The United Kingdoms decision to ban Huawei from its 5G networks triggered a wave of calls Wednesday to toughen up telecom security in other parts of Europe.
The calls suggest that while other EU countries have taken a softer approach to the Chinese telecom giant, political pressure could bring a shift to harder lines.
The U.K.s ban, unveiled on Tuesday, was the first of its kind in Europe, imposing a hard deadline on operators to stop buying Huaweis 5G equipment by year-end and clear their networks of the firms kit by 2027.
Many EU member countries have so far opted for a more moderate stance on 5G security, backing security constraints but dismissing calls for all-out bans.
But the U.K.s shift, which came under intense pressure from Washington, is now giving a boost to security officials and China critics on the Continent seeking a tougher line on Beijing — notably in Germany.
The U.K. decision “provides important lessons,” according to Norbert Röttgen | Clemens Bilan/EFE via EPA
The U.K. decision “provides important lessons,” tweeted Norbert Röttgen, a leading Conservative member of the German parliament. The decision “rightly stresses that, where modern technology is involved, economic and security issues cannot be treated separately.”
Metin Hakverdi, a Social-Democrat member of the German Bundestag, echoed the same point: “We need a geo-strategic positioning in Germany and the European Union with regard to 5G and our digital sovereignty,” he tweeted.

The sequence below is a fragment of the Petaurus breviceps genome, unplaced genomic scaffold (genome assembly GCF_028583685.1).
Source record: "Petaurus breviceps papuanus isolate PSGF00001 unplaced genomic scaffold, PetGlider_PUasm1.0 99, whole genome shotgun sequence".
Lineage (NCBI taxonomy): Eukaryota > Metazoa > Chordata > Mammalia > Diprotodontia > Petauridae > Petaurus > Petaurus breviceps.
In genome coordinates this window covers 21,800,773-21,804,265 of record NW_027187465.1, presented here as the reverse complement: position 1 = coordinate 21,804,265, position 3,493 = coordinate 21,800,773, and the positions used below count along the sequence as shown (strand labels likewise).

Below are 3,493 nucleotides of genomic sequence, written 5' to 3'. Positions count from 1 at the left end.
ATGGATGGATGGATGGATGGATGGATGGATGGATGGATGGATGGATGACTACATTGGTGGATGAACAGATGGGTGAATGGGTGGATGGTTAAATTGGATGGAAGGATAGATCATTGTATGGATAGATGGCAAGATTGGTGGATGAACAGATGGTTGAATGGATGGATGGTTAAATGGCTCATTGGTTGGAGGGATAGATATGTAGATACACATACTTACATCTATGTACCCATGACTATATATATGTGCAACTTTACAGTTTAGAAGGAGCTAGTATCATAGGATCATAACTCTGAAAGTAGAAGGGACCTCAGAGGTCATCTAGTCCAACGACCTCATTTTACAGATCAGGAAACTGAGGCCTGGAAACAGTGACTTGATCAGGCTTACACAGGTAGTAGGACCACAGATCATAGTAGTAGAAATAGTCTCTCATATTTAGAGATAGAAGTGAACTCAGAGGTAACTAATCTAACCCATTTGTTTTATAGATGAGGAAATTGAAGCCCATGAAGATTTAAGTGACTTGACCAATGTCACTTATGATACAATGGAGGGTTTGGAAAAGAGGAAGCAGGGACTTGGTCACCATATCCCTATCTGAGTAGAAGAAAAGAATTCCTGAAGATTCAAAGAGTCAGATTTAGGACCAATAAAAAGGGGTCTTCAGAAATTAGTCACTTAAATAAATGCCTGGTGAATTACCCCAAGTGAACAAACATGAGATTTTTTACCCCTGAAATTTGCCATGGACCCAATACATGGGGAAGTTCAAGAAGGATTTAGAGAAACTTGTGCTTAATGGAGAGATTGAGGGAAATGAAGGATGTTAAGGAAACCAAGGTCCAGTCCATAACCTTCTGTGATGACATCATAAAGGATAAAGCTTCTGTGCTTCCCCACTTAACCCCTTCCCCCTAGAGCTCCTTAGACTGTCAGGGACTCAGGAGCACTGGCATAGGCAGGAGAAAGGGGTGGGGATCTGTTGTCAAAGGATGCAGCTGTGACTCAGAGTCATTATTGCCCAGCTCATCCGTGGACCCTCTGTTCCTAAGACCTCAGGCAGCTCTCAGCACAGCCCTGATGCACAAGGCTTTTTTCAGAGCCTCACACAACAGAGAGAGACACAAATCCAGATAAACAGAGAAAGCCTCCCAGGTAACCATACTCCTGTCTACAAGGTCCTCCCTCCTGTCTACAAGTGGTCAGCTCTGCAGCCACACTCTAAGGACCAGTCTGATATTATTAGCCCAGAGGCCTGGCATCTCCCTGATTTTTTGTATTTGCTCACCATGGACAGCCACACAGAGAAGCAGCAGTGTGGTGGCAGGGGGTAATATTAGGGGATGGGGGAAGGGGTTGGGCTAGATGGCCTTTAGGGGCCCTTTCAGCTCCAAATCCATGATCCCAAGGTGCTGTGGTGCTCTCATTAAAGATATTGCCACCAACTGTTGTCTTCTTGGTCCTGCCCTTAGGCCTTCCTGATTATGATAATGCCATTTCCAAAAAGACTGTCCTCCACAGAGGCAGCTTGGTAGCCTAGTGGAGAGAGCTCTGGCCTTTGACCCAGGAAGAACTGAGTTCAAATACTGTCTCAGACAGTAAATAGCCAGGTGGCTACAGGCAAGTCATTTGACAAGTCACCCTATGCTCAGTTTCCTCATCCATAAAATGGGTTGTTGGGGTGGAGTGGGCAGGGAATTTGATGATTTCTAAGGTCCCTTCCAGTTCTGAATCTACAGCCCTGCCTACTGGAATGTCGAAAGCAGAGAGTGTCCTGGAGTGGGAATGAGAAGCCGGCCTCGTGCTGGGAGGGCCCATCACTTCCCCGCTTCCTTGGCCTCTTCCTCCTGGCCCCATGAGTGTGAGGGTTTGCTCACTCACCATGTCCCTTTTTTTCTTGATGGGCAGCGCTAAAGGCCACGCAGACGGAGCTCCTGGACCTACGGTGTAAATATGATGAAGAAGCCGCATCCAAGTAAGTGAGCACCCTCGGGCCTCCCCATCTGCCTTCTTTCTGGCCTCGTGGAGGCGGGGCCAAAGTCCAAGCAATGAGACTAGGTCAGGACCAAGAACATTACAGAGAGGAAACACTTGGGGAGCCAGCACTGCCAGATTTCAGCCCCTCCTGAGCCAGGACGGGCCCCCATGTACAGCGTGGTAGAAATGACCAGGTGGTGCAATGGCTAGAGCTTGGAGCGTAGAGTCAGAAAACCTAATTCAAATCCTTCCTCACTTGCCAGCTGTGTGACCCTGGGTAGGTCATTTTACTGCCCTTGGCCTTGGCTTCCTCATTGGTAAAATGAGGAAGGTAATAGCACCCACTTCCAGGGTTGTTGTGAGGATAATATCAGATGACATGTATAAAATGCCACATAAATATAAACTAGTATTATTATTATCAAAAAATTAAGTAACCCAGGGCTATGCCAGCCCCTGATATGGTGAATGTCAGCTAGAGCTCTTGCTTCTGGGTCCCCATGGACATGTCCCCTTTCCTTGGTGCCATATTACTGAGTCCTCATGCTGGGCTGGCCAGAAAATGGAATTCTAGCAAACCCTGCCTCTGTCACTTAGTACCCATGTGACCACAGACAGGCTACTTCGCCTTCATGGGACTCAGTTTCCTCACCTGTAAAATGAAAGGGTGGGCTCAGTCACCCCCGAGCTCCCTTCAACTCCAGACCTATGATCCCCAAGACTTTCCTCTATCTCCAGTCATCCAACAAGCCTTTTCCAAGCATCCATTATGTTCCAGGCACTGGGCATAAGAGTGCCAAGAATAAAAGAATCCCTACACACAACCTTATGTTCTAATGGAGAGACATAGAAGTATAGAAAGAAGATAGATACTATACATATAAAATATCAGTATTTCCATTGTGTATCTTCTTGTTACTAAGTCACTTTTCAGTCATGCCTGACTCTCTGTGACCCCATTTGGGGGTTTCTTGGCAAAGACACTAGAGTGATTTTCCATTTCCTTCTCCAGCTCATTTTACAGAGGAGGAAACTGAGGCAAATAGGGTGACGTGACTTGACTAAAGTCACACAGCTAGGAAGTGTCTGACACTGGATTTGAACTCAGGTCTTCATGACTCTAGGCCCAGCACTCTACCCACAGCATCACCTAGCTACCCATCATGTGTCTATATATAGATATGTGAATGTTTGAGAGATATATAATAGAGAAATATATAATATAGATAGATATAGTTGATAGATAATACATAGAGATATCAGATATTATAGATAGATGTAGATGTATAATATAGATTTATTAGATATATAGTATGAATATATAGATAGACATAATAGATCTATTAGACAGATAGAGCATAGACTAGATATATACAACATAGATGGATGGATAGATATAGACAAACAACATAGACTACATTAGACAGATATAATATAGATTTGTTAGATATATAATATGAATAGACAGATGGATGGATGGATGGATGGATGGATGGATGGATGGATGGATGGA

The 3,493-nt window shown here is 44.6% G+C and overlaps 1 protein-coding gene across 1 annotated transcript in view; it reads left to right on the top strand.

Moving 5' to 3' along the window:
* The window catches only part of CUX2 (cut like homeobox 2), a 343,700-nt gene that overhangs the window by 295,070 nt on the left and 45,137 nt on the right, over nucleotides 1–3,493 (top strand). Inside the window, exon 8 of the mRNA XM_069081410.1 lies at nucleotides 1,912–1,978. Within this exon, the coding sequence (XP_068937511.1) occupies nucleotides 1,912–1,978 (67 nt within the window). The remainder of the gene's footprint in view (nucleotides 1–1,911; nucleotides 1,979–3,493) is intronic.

In Germany, members of parliament have lamented a lack of progress on a draft law that would beef up security requirements for telecom companies procuring 5G equipment.
The delay is largely due to the fact that ministers in Chancellor Angela Merkels government are split on how strict rules concerning Huawei should be. Industry is also applying significant pressure to maintain the Chinese firms broad market access.
Reinhard Bütikofer, a German Greens member of the European Parliament and head of its China delegation, used the U.K. decision to press the government: “Its Berlins turn to move!” he tweeted, adding that Merkel was at risk of being the “stumbling block” preventing a joint approach on Huawei between EU countries, the U.S. and countries in the Five Eyes intelligence partnership.
Other EU countries are also evaluating their approach to 5G security — in many cases looking at the U.K. as a model.
London restricted Huawei from “core” networks and set a cap of 35 percent in “radio access” parts in an earlier decision on Huawei in January.
Belgium took a similar line in June. The Netherlands announced a ban from “core” parts of the network last year. Other EU countries have studied the U.K.s approach to Chinese suppliers closely — and valued the expertise of the U.K.s National Cyber Security Centre repeatedly.
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